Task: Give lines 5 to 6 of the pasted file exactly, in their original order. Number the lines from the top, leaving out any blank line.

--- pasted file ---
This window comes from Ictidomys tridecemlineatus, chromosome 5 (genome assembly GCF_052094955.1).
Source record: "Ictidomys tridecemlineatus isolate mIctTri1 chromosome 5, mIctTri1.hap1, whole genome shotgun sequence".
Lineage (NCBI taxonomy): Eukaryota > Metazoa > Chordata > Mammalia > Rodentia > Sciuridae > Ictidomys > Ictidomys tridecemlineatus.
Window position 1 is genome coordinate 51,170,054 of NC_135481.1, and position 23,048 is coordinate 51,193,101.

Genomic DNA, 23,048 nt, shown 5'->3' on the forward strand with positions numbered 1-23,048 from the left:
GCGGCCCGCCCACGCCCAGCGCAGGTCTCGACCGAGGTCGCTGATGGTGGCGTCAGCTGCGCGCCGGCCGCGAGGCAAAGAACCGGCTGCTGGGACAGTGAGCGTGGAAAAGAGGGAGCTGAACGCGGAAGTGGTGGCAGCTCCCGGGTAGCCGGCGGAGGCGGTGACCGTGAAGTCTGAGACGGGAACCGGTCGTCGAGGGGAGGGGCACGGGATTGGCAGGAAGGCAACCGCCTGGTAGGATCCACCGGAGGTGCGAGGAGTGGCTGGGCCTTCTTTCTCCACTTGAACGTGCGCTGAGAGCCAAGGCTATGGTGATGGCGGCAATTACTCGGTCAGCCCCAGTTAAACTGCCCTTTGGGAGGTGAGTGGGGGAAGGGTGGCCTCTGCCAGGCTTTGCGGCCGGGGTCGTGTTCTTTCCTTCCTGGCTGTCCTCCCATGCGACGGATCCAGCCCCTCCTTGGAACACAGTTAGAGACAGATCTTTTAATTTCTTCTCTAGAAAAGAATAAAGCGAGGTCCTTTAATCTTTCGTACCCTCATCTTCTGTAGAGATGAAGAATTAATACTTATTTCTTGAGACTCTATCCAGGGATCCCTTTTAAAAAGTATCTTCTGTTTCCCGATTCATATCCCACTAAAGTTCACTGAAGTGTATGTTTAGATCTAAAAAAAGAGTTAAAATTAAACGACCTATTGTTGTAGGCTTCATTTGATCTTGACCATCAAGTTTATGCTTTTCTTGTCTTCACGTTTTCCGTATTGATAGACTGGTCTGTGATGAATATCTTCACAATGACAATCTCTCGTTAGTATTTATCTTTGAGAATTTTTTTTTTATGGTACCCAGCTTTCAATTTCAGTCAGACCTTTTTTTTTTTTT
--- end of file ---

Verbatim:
Genomic DNA, 23,048 nt, shown 5'->3' on the forward strand with positions numbered 1-23,048 from the left:
GCGGCCCGCCCACGCCCAGCGCAGGTCTCGACCGAGGTCGCTGATGGTGGCGTCAGCTGCGCGCCGGCCGCGAGGCAAAGAACCGGCTGCTGGGACAGTGAGCGTGGAAAAGAGGGAGCTGAACGCGGAAGTGGTGGCAGCTCCCGGGTAGCCGGCGGAGGCGGTGACCGTGAAGTCTGAGACGGGAACCGGTCGTCGAGGGGAGGGGCACGGGATTGGCAGGAAGGCAACCGCCTGGTAGGATCCACCGGAGGTGCGAGGAGTGGCTGGGCCTTCTTTCTCCACTTGAACGTGCGCTGAGAGCCAAGGCTATGGTGATGGCGGCAATTACTCGGTCAGCCCCAGTTAAACTGCCCTTTGGGAGGTGAGTGGGGGAAGGGTGGCCTCTGCCAGGCTTTGCGGCCGGGGTCGTGTTCTTTCCTTCCTGGCTGTCCTCCCATGCGACGGATCCAGCCCCTCCTTGGAACACAGTTAGAGACAGATCTTTTAATTTCTTCTCTAGAAAAGAATAAAGCGAGGTCCTTTAATCTTTCGTACCCTCATCTTCTGTAGAGATGAAGAATTAATACTTATTTCTTGAGACTCTATCCAGGGATCCCTTTTAAAAAGTATCTTCTGTTTCCCGATTCATATCCCACTAAAGTTCACTGAAGTGTATGTTTAGATCTAAAAAAAGAGTTAAAATTAAACGACCTATTGTTGTAGGCTTCATTTGATCTTGACCATCAAGTTTATGCTTTTCTTGTCTTCACGTTTTCCGTATTGATAGACTGGTCTGTGATGAATATCTTCACAATGACAATCTCTCGTTAGTATTTATCTTTGAGAATTTTTTTTTTATGGTACCCAGCTTTCAATTTCAGTCAGACCTTTTTTTTTTTTT